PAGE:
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        Jan 17 2013: As I said Robert, in a social environment the natural occurrence of Death is the only event/right that cannot be controlled by law. As to the comparative freedom of the US to other nations, I see that as a non-quantifiable characteristic of a nation. An Anarchist will tell you that freedom is the absence of government imposed regulation, while the Socialist will claim it is the abundance of government control which brings freedom. Kristopherson said freedom is just another word for nothing left to lose (-Me and Bobby McGee). Eric Hoffer, the philosopher, said, "The basic test of freedom is perhaps less in what we are free to do than in what we are free not to do."
        • Jan 19 2013: Thank You Edward, All your replies have given me many things to consider. In laymens terms what I feel you are explaining to me is, that Social freedoms, Rights and Privileges are determined by the governments (or the people that have control over a population) and they will dictate what those Rights, Freedoms and Privileges are and who gets them and also how much of each they will get depending on the individuals standing in that population(i.e. wealth,education,ancestry, religion etc..).To be clear,I am not just focusing on the U.S. and what is practiced here, but all the different societies (large and small) in world.Do you agree with that, or am I missing something deeper? Thanks Again! R.S...
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        Jan 19 2013: I can only speak based on my experience in the US. If a person is unable, or unwilling to take a driver's test that person has no legal right to drive. That does not make driving a right based on "wealth, education, ancestry, or religion" as you say. One does not need to be a wealthy, educated, anglo-Saxon Protestant to drive legally in the US. As I said in my first comment, "Every able-bodied, legally qualified citizen of the US has the right to take all required driver's qualification tests. Upon passing those tests they have a right to pay the necessary fees to be issued a driver's license." You are wrongly implying elitism, or prejudice in the right to drive.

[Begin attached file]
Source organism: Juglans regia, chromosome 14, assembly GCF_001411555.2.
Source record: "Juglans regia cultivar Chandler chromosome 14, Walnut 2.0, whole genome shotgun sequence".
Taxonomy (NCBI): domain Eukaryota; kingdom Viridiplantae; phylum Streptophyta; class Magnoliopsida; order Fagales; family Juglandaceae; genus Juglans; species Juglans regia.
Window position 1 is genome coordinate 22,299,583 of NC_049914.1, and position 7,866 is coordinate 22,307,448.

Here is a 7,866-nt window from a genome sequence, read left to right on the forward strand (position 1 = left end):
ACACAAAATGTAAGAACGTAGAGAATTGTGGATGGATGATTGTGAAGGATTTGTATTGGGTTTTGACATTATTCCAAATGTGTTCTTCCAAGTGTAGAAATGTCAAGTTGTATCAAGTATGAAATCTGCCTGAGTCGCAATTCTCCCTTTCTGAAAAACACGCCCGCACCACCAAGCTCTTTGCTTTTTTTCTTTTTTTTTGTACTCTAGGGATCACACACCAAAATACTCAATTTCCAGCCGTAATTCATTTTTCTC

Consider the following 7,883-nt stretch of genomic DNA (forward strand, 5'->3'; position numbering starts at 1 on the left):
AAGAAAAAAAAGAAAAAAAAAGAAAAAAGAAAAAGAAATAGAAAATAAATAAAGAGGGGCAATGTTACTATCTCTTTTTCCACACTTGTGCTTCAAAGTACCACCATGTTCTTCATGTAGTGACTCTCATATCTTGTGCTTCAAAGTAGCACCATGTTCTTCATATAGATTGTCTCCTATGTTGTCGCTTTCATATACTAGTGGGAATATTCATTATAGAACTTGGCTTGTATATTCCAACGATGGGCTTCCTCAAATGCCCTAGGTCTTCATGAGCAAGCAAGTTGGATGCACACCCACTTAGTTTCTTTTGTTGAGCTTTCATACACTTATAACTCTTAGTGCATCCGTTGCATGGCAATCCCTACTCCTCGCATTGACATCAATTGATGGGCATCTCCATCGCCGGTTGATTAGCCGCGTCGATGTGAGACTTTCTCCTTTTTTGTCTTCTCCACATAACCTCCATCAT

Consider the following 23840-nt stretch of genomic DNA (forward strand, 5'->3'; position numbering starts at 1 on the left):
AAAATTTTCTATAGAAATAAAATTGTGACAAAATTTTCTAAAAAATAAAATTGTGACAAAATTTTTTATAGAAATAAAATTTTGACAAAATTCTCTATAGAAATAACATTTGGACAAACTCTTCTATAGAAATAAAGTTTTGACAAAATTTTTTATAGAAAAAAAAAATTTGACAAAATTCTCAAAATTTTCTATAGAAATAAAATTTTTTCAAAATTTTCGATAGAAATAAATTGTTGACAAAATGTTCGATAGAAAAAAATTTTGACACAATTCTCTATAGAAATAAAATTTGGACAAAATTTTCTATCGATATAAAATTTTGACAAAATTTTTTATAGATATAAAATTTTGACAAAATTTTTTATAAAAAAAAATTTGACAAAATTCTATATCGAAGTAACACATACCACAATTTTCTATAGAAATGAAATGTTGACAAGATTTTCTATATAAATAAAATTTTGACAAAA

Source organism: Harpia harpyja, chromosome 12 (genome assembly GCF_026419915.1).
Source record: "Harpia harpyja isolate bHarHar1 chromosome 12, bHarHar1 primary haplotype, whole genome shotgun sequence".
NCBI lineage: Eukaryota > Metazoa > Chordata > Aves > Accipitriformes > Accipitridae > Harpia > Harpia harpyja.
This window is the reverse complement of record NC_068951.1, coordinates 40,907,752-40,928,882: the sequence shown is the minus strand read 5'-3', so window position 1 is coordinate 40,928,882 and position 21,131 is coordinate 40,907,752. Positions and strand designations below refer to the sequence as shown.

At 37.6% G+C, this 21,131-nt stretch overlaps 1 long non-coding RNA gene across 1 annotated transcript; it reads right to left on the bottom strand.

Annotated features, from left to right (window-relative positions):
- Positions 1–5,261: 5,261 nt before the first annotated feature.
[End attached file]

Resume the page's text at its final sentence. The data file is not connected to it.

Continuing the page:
• Jan 19 2013: Thanks Edward, I should have never used the example of driving in the Title, but the video that started this and the comments written about that video concerned driving, and the Title of any question posed can only be so many characters long, therefore the title of my question could not convey all I wished it could.. I agree with your original statement concerning driving "Rights"! But at this point in the discussion, I had thought we had moved beyond drivings "Rights vs Privileges" and to looking at "Rights vs Privileges" on a more all inclusive social level,and to not only include the US but also all other populations of the world. Sorry if I was not clear on that in my earlier replies to you. Thank You for the follow-up. R.S...
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        Jan 20 2013: All right sir, if not the right to drive, to which right are you implying that a person's "wealth,education,ancestry, religion etc." apply?